When the President and Congress finalize program funding for fiscal year 2018, they should increase funding for three key Justice Department grants that help states reduce recidivism and improve the corrections system: the Second Chance Act, the Justice Reinvestment Initiative, and the Justice and Mental Health Collaboration Program. While these programs have strong bipartisan support and are making a difference in communities, they haven’t reached their full potential because policymakers haven’t provided adequate funding. Some have seen funding declines in recent years — a concerning trend that proposed House and Senate funding bills would fail to fix.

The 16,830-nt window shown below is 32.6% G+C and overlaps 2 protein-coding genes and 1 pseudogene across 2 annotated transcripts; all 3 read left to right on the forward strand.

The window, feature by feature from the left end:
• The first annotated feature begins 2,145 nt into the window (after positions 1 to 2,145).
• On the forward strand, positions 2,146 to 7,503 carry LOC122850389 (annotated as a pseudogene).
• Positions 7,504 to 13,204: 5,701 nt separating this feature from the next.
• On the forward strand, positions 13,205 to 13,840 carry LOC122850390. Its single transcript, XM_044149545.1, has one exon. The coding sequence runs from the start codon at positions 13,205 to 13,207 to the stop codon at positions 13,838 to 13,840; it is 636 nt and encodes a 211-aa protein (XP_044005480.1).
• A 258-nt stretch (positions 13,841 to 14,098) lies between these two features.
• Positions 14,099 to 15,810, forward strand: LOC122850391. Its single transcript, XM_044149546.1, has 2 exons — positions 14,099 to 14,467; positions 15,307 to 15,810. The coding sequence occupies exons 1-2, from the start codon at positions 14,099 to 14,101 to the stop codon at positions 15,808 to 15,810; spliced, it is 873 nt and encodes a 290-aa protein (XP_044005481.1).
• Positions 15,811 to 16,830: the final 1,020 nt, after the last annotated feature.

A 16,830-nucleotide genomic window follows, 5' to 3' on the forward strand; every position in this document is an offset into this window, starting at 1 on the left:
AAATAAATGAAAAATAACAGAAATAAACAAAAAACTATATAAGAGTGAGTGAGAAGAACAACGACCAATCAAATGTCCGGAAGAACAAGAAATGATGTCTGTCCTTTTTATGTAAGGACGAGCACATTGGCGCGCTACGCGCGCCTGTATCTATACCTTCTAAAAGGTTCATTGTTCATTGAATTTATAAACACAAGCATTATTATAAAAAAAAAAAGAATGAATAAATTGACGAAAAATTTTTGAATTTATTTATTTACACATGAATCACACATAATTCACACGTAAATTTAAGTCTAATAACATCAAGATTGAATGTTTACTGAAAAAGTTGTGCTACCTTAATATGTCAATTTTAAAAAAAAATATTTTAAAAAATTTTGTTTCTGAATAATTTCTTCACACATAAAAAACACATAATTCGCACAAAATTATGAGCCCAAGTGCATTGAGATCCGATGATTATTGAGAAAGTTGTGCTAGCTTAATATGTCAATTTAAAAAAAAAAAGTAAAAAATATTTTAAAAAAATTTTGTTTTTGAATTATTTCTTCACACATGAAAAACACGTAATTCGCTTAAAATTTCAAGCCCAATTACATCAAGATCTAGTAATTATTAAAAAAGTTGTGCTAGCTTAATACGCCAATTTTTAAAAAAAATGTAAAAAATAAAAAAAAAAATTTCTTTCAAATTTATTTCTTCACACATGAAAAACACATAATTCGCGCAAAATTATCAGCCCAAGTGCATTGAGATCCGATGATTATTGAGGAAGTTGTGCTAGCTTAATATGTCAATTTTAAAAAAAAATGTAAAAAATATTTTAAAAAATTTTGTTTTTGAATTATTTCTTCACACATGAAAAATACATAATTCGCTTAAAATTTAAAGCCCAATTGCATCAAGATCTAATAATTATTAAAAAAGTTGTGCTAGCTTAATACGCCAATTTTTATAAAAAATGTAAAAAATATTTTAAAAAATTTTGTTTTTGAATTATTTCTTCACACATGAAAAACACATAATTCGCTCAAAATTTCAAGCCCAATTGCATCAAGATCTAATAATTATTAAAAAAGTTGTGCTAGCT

States use these grants to test new strategies or replicate promising innovations to limit incarceration and reduce recidivism. While we need broader criminal justice reforms to reduce prison and jail populations, reduce recidivism, improve access to health care and services within corrections and upon exit, and end gross racial disparities and the over-representation of people with behavioral health conditions, these grants have an important role to play. When implemented well, the grants are critical investments that help communities learn how to better serve people who face extra barriers to successfully reentering the community — including people with behavioral health challenges or histories of homelessness — in turn improving outcomes for vulnerable people and potentially easing pressure on state and local budgets.
The President and Congress should invest in these programs to help states test new strategies and implement promising practices for improving the corrections system.